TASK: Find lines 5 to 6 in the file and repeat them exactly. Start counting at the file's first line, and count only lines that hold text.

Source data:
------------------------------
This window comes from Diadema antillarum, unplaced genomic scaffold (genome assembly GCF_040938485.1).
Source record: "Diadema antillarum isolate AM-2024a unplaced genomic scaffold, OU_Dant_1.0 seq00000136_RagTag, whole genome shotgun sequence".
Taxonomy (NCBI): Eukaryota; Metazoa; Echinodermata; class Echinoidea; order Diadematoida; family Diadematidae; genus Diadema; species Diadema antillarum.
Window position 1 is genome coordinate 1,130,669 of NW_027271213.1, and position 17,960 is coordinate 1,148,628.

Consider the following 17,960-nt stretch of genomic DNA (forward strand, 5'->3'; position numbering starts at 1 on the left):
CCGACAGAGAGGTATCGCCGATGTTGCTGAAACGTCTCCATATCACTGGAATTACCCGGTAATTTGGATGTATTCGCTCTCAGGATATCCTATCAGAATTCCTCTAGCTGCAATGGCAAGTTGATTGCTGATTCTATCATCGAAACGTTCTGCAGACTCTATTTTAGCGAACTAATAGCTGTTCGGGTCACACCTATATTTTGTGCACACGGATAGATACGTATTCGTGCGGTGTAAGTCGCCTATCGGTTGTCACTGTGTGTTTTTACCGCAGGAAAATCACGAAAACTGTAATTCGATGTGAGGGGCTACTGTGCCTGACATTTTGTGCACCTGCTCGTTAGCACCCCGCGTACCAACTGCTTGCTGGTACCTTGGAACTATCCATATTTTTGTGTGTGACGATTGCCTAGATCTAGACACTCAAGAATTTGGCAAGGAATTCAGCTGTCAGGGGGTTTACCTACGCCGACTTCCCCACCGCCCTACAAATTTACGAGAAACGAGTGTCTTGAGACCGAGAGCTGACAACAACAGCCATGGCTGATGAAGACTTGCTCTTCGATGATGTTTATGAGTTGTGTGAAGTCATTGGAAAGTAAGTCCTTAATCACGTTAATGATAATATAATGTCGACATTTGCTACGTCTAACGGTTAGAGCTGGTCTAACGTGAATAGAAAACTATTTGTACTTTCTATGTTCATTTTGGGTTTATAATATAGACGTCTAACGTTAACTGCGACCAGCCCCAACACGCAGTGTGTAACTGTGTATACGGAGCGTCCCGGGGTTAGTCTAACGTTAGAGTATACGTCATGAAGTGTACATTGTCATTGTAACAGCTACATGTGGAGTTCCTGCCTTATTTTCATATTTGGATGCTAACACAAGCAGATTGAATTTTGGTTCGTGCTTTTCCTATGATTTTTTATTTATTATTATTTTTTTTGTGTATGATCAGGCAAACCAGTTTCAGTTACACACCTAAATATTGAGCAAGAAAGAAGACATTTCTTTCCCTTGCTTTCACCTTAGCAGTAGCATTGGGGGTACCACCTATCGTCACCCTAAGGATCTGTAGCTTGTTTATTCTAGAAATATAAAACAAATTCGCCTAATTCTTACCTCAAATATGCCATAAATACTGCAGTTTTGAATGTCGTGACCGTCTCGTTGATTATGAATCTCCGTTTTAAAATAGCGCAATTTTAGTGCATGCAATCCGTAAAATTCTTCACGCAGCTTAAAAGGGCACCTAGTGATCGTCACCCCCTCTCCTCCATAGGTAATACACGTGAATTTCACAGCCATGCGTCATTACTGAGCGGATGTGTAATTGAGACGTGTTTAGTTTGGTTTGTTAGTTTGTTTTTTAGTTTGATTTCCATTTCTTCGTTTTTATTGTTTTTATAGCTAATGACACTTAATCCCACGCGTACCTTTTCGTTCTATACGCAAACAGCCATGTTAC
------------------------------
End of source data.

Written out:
Consider the following 17,960-nt stretch of genomic DNA (forward strand, 5'->3'; position numbering starts at 1 on the left):
CCGACAGAGAGGTATCGCCGATGTTGCTGAAACGTCTCCATATCACTGGAATTACCCGGTAATTTGGATGTATTCGCTCTCAGGATATCCTATCAGAATTCCTCTAGCTGCAATGGCAAGTTGATTGCTGATTCTATCATCGAAACGTTCTGCAGACTCTATTTTAGCGAACTAATAGCTGTTCGGGTCACACCTATATTTTGTGCACACGGATAGATACGTATTCGTGCGGTGTAAGTCGCCTATCGGTTGTCACTGTGTGTTTTTACCGCAGGAAAATCACGAAAACTGTAATTCGATGTGAGGGGCTACTGTGCCTGACATTTTGTGCACCTGCTCGTTAGCACCCCGCGTACCAACTGCTTGCTGGTACCTTGGAACTATCCATATTTTTGTGTGTGACGATTGCCTAGATCTAGACACTCAAGAATTTGGCAAGGAATTCAGCTGTCAGGGGGTTTACCTACGCCGACTTCCCCACCGCCCTACAAATTTACGAGAAACGAGTGTCTTGAGACCGAGAGCTGACAACAACAGCCATGGCTGATGAAGACTTGCTCTTCGATGATGTTTATGAGTTGTGTGAAGTCATTGGAAAGTAAGTCCTTAATCACGTTAATGATAATATAATGTCGACATTTGCTACGTCTAACGGTTAGAGCTGGTCTAACGTGAATAGAAAACTATTTGTACTTTCTATGTTCATTTTGGGTTTATAATATAGACGTCTAACGTTAACTGCGACCAGCCCCAACACGCAGTGTGTAACTGTGTATACGGAGCGTCCCGGGGTTAGTCTAACGTTAGAGTATACGTCATGAAGTGTACATTGTCATTGTAACAGCTACATGTGGAGTTCCTGCCTTATTTTCATATTTGGATGCTAACACAAGCAGATTGAATTTTGGTTCGTGCTTTTCCTATGATTTTTTATTTATTATTATTTTTTTTGTGTATGATCAGGCAAACCAGTTTCAGTTACACACCTAAATATTGAGCAAGAAAGAAGACATTTCTTTCCCTTGCTTTCACCTTAGCAGTAGCATTGGGGGTACCACCTATCGTCACCCTAAGGATCTGTAGCTTGTTTATTCTAGAAATATAAAACAAATTCGCCTAATTCTTACCTCAAATATGCCATAAATACTGCAGTTTTGAATGTCGTGACCGTCTCGTTGATTATGAATCTCCGTTTTAAAATAGCGCAATTTTAGTGCATGCAATCCGTAAAATTCTTCACGCAGCTTAAAAGGGCACCTAGTGATCGTCACCCCCTCTCCTCCATAGGTAATACACGTGAATTTCACAGCCATGCGTCATTACTGAGCGGATGTGTAATTGAGACGTGTTTAGTTTGGTTTGTTAGTTTGTTTTTTAGTTTGATTTCCATTTCTTCGTTTTTATTGTTTTTATAGCTAATGACACTTAATCCCACGCGTACCTTTTCGTTCTATACGCAAACAGCCATGTTAC